On account of the pandemic-induced lockdown, we are conducting online classes and others to promote remote learning, e.g., for classes IX-XII we have arranged virtual classes by arranging school teachers to create learning materials which are uploaded on Sherig account on youtube, where 472 such videos have been posted. Similarly, for middle school classes learning materials are uploaded by Sambhota and TCV school teachers for Mathematics, Tibetan, Science and English. For primary and preprimary schools, the classes are oriented towards parents so that they might facilitate children’s learning in accordance with the needs of the time.
Traditional and modern education section oversees among its chief initiatives, the children’s reading skills development programme, I regard as one of our achievements. It has been able to promote awareness among parents as well, rather than limiting it to only students and teachers. Around 2.5 lakhs of storybooks for children have been distributed by the department to promote home and classroom libraries which include learning materials such as painting and storybooks. The number of classroom libraries across schools was at 224 in 2018 which rose up by 30 in 2019 and provisions for 60 home libraries were made. In addition, workshops for library superintendents have been conducted.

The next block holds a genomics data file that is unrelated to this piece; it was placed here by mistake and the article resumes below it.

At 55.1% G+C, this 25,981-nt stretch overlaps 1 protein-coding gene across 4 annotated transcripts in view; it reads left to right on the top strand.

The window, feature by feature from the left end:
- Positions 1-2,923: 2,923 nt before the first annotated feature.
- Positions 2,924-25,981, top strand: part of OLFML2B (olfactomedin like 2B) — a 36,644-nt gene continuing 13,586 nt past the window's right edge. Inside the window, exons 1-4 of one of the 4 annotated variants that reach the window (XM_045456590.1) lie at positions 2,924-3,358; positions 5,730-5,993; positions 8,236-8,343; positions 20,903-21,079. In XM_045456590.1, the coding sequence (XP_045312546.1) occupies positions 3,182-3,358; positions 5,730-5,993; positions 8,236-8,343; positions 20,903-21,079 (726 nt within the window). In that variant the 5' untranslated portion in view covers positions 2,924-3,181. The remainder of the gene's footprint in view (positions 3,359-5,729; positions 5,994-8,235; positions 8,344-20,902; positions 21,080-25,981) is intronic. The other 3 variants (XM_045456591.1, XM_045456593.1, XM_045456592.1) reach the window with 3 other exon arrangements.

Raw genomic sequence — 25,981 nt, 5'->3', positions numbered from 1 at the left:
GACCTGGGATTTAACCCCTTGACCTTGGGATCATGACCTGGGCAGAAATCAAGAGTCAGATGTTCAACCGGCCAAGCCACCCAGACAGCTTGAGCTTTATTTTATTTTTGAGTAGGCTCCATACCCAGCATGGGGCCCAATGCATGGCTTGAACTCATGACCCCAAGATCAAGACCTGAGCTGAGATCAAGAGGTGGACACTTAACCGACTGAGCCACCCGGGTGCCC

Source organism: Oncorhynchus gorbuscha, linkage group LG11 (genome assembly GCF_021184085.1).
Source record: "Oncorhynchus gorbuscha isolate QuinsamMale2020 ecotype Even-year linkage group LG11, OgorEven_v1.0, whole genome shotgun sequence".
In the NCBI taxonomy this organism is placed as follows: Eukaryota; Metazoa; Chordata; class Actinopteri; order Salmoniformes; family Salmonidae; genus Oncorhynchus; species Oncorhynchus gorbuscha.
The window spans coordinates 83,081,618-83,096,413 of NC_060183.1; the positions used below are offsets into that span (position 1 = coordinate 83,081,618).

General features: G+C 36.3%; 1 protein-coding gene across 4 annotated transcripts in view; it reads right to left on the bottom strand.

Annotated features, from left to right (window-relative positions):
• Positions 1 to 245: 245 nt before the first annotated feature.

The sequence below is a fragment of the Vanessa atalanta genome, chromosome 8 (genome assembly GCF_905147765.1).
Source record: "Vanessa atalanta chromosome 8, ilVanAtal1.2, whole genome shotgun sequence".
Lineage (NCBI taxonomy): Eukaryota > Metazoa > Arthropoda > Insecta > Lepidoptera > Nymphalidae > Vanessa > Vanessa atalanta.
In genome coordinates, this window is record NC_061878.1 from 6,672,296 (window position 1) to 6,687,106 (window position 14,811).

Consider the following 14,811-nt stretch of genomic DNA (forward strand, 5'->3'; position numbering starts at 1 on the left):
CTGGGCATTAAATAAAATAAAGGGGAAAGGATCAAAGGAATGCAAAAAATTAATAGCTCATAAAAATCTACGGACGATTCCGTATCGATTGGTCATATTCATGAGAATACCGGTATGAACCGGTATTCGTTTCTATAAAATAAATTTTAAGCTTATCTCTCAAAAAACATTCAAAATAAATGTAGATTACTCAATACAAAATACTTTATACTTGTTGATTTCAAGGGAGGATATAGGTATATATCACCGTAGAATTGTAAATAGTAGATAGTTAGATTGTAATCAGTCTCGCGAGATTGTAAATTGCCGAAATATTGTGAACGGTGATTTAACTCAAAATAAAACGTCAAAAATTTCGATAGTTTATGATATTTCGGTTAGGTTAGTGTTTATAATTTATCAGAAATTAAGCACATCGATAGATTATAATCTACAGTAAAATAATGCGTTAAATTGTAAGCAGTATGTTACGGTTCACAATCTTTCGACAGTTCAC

The teacher training programme under which workshops were provided for primary, preprimary, middle school teachers, including extracurricular subjects like drama and sports. Individual schools have their own programmes for teacher skill development which we facilitate by providing learning materials annually.
Under the Tibetan language skills development initiative, we provide workshops for Tibetan teachers, research opportunities, Tibetan language skills improvement for teachers from other subjects along with holding essay writing competitions for students, with 3 held so far from 2016-19.
As technology usage becomes more intensive, a hidden blessing of the pandemic-induced lockdown has been that teachers are required to see the importance of modern technology knowledge and education relevant to the times. Under the ICT project of the department, workshops for teachers are conducted and tablets and internet facilities are provided at schools. In 2020, 22 classrooms with 1 from Sambhota and 2 from TCV schools received the provisions. In accordance, teachers were provided with workshops to guide students in their application.
Science and mathematics development workshops have been initiated to bring up the quality of learning. At the annual, national science and mathematics fair where around 100 students from across India participated, 11 Tibetan students were selected.